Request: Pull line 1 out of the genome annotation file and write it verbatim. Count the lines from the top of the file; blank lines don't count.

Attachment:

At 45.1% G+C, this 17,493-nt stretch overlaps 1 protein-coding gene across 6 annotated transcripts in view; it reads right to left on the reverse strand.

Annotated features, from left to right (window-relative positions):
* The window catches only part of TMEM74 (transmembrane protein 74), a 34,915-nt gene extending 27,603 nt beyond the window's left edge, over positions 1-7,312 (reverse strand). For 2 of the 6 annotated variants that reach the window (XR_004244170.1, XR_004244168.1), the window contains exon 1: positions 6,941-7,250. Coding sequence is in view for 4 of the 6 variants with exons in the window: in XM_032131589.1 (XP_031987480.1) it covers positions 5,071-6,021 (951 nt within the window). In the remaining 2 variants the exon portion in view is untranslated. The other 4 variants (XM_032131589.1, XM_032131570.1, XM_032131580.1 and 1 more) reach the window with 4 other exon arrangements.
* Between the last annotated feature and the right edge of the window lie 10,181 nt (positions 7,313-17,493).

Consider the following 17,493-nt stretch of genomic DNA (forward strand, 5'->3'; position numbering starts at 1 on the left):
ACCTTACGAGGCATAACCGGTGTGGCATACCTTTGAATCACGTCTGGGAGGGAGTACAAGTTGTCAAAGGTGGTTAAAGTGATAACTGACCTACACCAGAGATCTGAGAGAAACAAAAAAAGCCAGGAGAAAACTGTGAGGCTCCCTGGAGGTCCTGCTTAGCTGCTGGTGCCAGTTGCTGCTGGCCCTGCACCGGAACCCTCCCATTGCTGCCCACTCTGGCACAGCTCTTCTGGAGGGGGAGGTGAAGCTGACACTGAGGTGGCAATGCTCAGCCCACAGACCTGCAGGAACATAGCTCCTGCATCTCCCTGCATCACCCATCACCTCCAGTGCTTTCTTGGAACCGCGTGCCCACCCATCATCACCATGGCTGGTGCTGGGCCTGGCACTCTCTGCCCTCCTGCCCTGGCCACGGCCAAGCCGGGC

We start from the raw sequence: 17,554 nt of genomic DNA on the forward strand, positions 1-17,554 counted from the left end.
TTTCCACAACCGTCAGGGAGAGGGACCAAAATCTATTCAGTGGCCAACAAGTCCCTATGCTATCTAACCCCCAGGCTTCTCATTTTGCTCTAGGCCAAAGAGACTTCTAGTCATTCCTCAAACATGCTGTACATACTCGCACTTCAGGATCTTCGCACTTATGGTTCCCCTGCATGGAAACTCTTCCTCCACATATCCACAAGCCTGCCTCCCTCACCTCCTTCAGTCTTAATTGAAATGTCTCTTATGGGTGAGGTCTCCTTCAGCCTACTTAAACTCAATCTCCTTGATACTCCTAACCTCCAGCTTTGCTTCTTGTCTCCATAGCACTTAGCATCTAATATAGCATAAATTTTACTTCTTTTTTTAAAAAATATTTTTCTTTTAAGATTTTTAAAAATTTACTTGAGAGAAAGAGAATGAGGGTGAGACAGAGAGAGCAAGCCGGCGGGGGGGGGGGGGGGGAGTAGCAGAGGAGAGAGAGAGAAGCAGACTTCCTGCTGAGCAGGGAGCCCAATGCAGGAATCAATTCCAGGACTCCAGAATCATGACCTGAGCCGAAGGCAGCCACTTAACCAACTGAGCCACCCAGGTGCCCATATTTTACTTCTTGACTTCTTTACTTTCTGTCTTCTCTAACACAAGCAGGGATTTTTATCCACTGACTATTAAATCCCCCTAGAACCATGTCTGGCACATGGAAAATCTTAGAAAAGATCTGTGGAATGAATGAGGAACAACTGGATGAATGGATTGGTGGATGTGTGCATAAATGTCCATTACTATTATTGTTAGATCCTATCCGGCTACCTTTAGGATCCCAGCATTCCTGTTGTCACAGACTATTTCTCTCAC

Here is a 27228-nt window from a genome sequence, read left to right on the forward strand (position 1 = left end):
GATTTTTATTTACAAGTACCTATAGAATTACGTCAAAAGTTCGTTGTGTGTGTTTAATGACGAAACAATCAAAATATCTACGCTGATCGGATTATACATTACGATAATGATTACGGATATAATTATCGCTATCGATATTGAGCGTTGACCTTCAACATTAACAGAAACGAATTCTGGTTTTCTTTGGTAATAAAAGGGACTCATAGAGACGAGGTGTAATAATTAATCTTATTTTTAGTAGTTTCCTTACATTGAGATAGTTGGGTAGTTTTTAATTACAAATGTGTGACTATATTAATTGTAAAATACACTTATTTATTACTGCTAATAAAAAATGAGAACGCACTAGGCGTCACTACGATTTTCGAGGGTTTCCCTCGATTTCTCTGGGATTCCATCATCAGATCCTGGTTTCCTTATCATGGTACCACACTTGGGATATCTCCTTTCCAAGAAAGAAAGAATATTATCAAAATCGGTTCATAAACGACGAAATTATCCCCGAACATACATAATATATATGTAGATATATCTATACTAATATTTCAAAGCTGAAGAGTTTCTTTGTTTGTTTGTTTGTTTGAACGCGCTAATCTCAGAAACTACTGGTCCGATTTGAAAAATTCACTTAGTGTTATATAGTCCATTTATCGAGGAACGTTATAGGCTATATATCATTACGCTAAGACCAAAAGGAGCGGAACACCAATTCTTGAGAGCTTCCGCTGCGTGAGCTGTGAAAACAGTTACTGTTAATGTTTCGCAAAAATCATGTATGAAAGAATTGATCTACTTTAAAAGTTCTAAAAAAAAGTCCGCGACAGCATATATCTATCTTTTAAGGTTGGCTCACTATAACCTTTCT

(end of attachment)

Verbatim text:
At 45.1% G+C, this 17,493-nt stretch overlaps 1 protein-coding gene across 6 annotated transcripts in view; it reads right to left on the reverse strand.